Phone and SIM card change planned for South Africa

The Independent Communications Authority of South Africa (Icasa) has proposed tying the biometric data of South Africans to their SIM cards in a move to clamp down on fraudulent activity.

In practice, this means that fingerprint mapping, facial recognition, retina scans and biometric data could all be tied to a person’s SIM card – and by extension their phone number.

This has led to concerns in South Africa about increased surveillance and additional avenues for identity theft – although this almost certainly won’t be the case says Gur Geva,  chief executive of biometric company iiDENTIFii.

“Because biometric technology only started making its way into the mainstream relatively recently, consumers are still unsure of what the technology entails and how it may be used. This, naturally, leads to some misconceptions and fears.

“The reality is that opt-in biometrics are the most secure way to identify someone – and keep their information and identity safe from misuse – and these differ a great deal from biometrics used for surveillance.”

A new type of biometrics 

Geva said that Icasa’s proposal, and the type of biometrics currently becoming more mainstream, is called ‘remote biometric onboarding’.

“It’s opt-in verification and account authentication as opposed to surveillance. Remote biometric onboarding links a person’s biometric data, whether their face or fingerprint, to their account so that they, and only they, can access the account safely and securely,” Geva said.

From a privacy perspective, it’s not that different from current identification methods, he said.

“When someone has a copy of your ID, they already have your biometric data – an image of your face. How biometric data is managed by mobile operators would still be subject to strict privacy laws laid out in the Protection of Personal Information (POPI) Act and the General Data Protection Regulation (GDPR) guidelines.”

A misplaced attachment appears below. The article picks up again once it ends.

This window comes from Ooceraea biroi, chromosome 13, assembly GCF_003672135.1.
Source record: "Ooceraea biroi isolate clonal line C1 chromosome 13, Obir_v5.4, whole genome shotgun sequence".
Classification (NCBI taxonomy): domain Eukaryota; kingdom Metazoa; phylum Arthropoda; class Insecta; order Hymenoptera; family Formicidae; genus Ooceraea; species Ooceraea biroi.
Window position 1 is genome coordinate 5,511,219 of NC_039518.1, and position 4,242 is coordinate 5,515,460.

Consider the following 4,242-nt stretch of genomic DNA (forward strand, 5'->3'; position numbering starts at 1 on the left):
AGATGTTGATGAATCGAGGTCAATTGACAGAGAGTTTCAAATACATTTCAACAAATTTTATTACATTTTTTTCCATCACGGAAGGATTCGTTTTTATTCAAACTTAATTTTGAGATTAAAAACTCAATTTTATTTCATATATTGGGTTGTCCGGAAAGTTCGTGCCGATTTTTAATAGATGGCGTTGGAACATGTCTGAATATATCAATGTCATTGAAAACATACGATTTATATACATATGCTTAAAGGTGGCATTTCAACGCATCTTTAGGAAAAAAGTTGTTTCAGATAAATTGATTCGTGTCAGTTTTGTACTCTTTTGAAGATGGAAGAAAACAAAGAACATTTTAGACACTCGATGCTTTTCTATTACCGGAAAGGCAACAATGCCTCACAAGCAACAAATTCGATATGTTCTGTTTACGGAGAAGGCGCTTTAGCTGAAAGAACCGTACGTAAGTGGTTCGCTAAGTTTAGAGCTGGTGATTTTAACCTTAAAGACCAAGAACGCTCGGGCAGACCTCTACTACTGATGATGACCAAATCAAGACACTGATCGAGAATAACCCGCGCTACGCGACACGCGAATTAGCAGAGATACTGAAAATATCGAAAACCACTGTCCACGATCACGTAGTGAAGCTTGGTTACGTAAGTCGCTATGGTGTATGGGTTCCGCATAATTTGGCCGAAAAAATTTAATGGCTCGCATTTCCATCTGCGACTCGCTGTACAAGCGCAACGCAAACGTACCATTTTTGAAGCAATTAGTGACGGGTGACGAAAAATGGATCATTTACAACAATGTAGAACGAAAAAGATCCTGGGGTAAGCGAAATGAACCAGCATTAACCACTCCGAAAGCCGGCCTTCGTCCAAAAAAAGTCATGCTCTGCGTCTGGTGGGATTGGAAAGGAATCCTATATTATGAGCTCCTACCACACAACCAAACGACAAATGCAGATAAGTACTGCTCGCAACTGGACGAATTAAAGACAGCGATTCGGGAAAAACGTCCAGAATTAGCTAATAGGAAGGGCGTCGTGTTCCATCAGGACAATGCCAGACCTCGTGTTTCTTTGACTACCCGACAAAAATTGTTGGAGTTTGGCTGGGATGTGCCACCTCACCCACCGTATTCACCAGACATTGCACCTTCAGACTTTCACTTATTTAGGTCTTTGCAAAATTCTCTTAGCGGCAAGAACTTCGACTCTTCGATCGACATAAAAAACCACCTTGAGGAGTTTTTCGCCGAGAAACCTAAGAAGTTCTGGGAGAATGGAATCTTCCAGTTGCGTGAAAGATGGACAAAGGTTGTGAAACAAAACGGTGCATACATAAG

He added that the average person has around 80 passwords. Passwords they forget, passwords that are compromised, and passwords that don’t transfer between devices.

“Biometrics, on the other hand, provide a seamless experience where onboarding no longer requires account details, an ID book, fingerprints, and more.

“Now, you can add your ID number, hold your phone up to your face for liveness detection, and link your SIM. And yet, it’s safer, because no one except you will be able to perform a SIM swap or take out an additional line without this direct biometric link.”

This safety and convenience mean the identification method will become much more mainstream, and soon, he said.

Two-factor authentication could be replaced by proof of liveness and a fingerprint, for example, and even social media could become more secure.

“Currently, only celebrity social media accounts get verified, and even then, not biometrically. But everyone should have the ability to show that their account is truly theirs. The amount of bot accounts is material– as the due diligence on Elon Musk’s Twitter deal proved.

“These fake accounts can be used to push the same message, thousands at a time, regardless of the accuracy of the message. That could be prevented,”

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Phone and SIM card change planned for South Africa